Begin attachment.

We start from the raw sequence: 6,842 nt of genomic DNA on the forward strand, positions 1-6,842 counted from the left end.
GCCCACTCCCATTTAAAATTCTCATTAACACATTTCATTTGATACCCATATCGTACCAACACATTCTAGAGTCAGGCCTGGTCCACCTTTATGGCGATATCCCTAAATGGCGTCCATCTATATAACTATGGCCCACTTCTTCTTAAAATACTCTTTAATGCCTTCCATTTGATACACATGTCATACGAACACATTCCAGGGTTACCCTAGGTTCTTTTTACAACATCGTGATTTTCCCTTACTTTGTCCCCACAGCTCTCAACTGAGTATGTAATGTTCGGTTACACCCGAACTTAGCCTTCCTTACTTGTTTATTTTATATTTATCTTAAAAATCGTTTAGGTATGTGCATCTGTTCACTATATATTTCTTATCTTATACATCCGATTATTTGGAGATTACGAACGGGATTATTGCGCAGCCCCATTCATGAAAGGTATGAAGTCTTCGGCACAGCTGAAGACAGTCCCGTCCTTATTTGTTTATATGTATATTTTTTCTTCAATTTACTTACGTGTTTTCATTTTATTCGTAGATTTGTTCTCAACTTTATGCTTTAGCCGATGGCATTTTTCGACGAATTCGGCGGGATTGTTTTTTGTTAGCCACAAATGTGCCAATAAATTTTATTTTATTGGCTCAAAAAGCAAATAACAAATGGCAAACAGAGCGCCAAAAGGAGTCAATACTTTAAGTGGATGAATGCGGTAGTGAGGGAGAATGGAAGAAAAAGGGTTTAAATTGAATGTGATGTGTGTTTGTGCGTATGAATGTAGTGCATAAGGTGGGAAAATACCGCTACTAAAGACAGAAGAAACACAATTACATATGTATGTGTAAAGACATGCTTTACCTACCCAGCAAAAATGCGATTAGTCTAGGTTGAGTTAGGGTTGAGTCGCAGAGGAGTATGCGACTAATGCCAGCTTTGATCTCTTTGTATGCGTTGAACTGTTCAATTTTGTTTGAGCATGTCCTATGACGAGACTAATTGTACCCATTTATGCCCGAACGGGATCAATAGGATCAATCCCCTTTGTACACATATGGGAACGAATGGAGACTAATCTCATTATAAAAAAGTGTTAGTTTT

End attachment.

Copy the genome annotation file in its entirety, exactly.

We start from the raw sequence: 6,842 nt of genomic DNA on the forward strand, positions 1-6,842 counted from the left end.
GCCCACTCCCATTTAAAATTCTCATTAACACATTTCATTTGATACCCATATCGTACCAACACATTCTAGAGTCAGGCCTGGTCCACCTTTATGGCGATATCCCTAAATGGCGTCCATCTATATAACTATGGCCCACTTCTTCTTAAAATACTCTTTAATGCCTTCCATTTGATACACATGTCATACGAACACATTCCAGGGTTACCCTAGGTTCTTTTTACAACATCGTGATTTTCCCTTACTTTGTCCCCACAGCTCTCAACTGAGTATGTAATGTTCGGTTACACCCGAACTTAGCCTTCCTTACTTGTTTATTTTATATTTATCTTAAAAATCGTTTAGGTATGTGCATCTGTTCACTATATATTTCTTATCTTATACATCCGATTATTTGGAGATTACGAACGGGATTATTGCGCAGCCCCATTCATGAAAGGTATGAAGTCTTCGGCACAGCTGAAGACAGTCCCGTCCTTATTTGTTTATATGTATATTTTTTCTTCAATTTACTTACGTGTTTTCATTTTATTCGTAGATTTGTTCTCAACTTTATGCTTTAGCCGATGGCATTTTTCGACGAATTCGGCGGGATTGTTTTTTGTTAGCCACAAATGTGCCAATAAATTTTATTTTATTGGCTCAAAAAGCAAATAACAAATGGCAAACAGAGCGCCAAAAGGAGTCAATACTTTAAGTGGATGAATGCGGTAGTGAGGGAGAATGGAAGAAAAAGGGTTTAAATTGAATGTGATGTGTGTTTGTGCGTATGAATGTAGTGCATAAGGTGGGAAAATACCGCTACTAAAGACAGAAGAAACACAATTACATATGTATGTGTAAAGACATGCTTTACCTACCCAGCAAAAATGCGATTAGTCTAGGTTGAGTTAGGGTTGAGTCGCAGAGGAGTATGCGACTAATGCCAGCTTTGATCTCTTTGTATGCGTTGAACTGTTCAATTTTGTTTGAGCATGTCCTATGACGAGACTAATTGTACCCATTTATGCCCGAACGGGATCAATAGGATCAATCCCCTTTGTACACATATGGGAACGAATGGAGACTAATCTCATTATAAAAAAGTGTTAGTTTT